Yes it is! That’s a full copy of Bundler (note that it’s an older version) that RubyGems installs when you run gem update --system. If you didn’t already know, there are plans for RubyGems and Bundler to be merged together. As a result RubyGems has started depending on particular functionality in Bundler. Note that this is not the same copy of Bundler that gets installed with gem install bundler, even if they’re the same version.

To review what we have learned so far. Only users that are running bundle install with the --path option, and have specs which are executing bundle exec are running into this LoadError. Finally, the path to the Bundle executable that Ruby is trying to load is the same path that holds Ruby’s default gems. But they’re 2 different versions of Bundler (1.16.2 and 1.16.4).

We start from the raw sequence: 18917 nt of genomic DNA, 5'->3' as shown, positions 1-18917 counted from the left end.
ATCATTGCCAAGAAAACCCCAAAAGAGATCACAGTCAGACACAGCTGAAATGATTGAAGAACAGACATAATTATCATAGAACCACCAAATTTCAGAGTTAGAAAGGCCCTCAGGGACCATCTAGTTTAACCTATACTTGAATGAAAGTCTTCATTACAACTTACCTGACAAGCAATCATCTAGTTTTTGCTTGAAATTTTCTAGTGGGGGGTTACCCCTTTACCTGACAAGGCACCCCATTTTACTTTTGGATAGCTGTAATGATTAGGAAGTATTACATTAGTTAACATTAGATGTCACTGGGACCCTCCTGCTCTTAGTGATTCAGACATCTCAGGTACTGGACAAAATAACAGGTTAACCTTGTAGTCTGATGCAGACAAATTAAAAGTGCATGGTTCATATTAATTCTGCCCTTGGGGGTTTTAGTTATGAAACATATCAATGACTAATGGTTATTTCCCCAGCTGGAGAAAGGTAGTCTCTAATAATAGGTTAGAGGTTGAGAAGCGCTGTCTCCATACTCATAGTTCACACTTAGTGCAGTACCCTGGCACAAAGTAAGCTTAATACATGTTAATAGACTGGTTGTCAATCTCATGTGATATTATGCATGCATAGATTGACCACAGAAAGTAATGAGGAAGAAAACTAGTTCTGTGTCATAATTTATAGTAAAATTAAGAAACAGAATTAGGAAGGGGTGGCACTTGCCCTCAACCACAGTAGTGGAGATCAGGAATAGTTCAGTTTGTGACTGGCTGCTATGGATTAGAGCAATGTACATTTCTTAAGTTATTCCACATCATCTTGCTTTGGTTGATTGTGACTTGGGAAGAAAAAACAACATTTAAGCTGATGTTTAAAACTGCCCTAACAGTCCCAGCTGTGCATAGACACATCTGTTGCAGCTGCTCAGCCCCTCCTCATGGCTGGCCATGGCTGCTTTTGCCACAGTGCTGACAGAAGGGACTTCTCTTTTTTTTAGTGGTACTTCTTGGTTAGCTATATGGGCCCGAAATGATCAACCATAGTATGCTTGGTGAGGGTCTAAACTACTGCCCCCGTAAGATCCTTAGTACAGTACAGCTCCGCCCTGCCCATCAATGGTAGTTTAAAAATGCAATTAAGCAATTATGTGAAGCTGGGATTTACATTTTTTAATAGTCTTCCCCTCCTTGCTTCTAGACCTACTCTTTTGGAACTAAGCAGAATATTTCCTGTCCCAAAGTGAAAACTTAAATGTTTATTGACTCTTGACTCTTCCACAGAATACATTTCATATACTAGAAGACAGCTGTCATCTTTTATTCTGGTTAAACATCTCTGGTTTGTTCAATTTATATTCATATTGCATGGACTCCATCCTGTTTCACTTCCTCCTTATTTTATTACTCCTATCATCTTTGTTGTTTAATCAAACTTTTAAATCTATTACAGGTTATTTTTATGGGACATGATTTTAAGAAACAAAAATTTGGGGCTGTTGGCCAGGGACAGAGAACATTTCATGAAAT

Let’s start debugging and see what we can learn.

Diving into Bundler

Let’s start debugging what bundle exec does to the Ruby environment. I’m going to change the test to print the current state of the ENV and filter out just the Ruby, RubyGems and Bundler related vars.

1   │ RSpec.describe "Some spec" do
2 │ it "works" do
3 │ require 'pp'
4 │ pp { |k,_| k =~ /GEM|BUNDLE|RUBY/ }
5 │ # output = `bundle --version`
6 │ # expect(output).to include('Bundler')
7 │ end
8 │ end

There will be quite a number of lines printed out but what I’m mainly focused on are these particular variables.


You’ll see the GEM_HOME variable that i talked about before and some other ENV vars relating to Bundler and Ruby. A couple of interesting variables that Bundler is setting though is RUBYOPT and RUBYLIB. This will have Ruby immediately load Blunder located at /Users/colby/.gem/ruby/2.5.1/gems/bundler-1.16.4/lib when our test executes bundle exec again (or anything that loads Ruby).